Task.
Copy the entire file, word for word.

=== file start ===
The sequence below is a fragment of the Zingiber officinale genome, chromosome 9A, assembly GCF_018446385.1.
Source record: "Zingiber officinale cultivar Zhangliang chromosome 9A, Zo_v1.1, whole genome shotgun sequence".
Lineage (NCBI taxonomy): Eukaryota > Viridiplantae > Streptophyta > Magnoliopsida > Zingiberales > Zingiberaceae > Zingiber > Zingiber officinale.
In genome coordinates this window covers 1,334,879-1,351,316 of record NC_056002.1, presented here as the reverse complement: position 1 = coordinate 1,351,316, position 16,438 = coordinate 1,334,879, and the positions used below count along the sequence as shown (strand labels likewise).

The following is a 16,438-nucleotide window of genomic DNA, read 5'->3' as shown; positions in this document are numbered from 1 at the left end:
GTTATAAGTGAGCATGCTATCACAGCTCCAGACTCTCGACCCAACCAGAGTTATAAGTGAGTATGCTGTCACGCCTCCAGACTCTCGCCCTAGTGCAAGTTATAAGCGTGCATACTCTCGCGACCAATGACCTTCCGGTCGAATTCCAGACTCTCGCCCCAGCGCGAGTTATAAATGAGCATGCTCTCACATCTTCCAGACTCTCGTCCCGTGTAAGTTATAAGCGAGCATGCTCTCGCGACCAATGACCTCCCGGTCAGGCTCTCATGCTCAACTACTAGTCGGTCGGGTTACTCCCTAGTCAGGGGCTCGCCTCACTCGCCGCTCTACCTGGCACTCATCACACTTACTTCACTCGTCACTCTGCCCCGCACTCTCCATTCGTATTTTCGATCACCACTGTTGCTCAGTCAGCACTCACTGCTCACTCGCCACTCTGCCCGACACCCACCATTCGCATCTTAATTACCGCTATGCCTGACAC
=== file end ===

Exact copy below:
The sequence below is a fragment of the Zingiber officinale genome, chromosome 9A, assembly GCF_018446385.1.
Source record: "Zingiber officinale cultivar Zhangliang chromosome 9A, Zo_v1.1, whole genome shotgun sequence".
Lineage (NCBI taxonomy): Eukaryota > Viridiplantae > Streptophyta > Magnoliopsida > Zingiberales > Zingiberaceae > Zingiber > Zingiber officinale.
In genome coordinates this window covers 1,334,879-1,351,316 of record NC_056002.1, presented here as the reverse complement: position 1 = coordinate 1,351,316, position 16,438 = coordinate 1,334,879, and the positions used below count along the sequence as shown (strand labels likewise).

The following is a 16,438-nucleotide window of genomic DNA, read 5'->3' as shown; positions in this document are numbered from 1 at the left end:
GTTATAAGTGAGCATGCTATCACAGCTCCAGACTCTCGACCCAACCAGAGTTATAAGTGAGTATGCTGTCACGCCTCCAGACTCTCGCCCTAGTGCAAGTTATAAGCGTGCATACTCTCGCGACCAATGACCTTCCGGTCGAATTCCAGACTCTCGCCCCAGCGCGAGTTATAAATGAGCATGCTCTCACATCTTCCAGACTCTCGTCCCGTGTAAGTTATAAGCGAGCATGCTCTCGCGACCAATGACCTCCCGGTCAGGCTCTCATGCTCAACTACTAGTCGGTCGGGTTACTCCCTAGTCAGGGGCTCGCCTCACTCGCCGCTCTACCTGGCACTCATCACACTTACTTCACTCGTCACTCTGCCCCGCACTCTCCATTCGTATTTTCGATCACCACTGTTGCTCAGTCAGCACTCACTGCTCACTCGCCACTCTGCCCGACACCCACCATTCGCATCTTAATTACCGCTATGCCTGACAC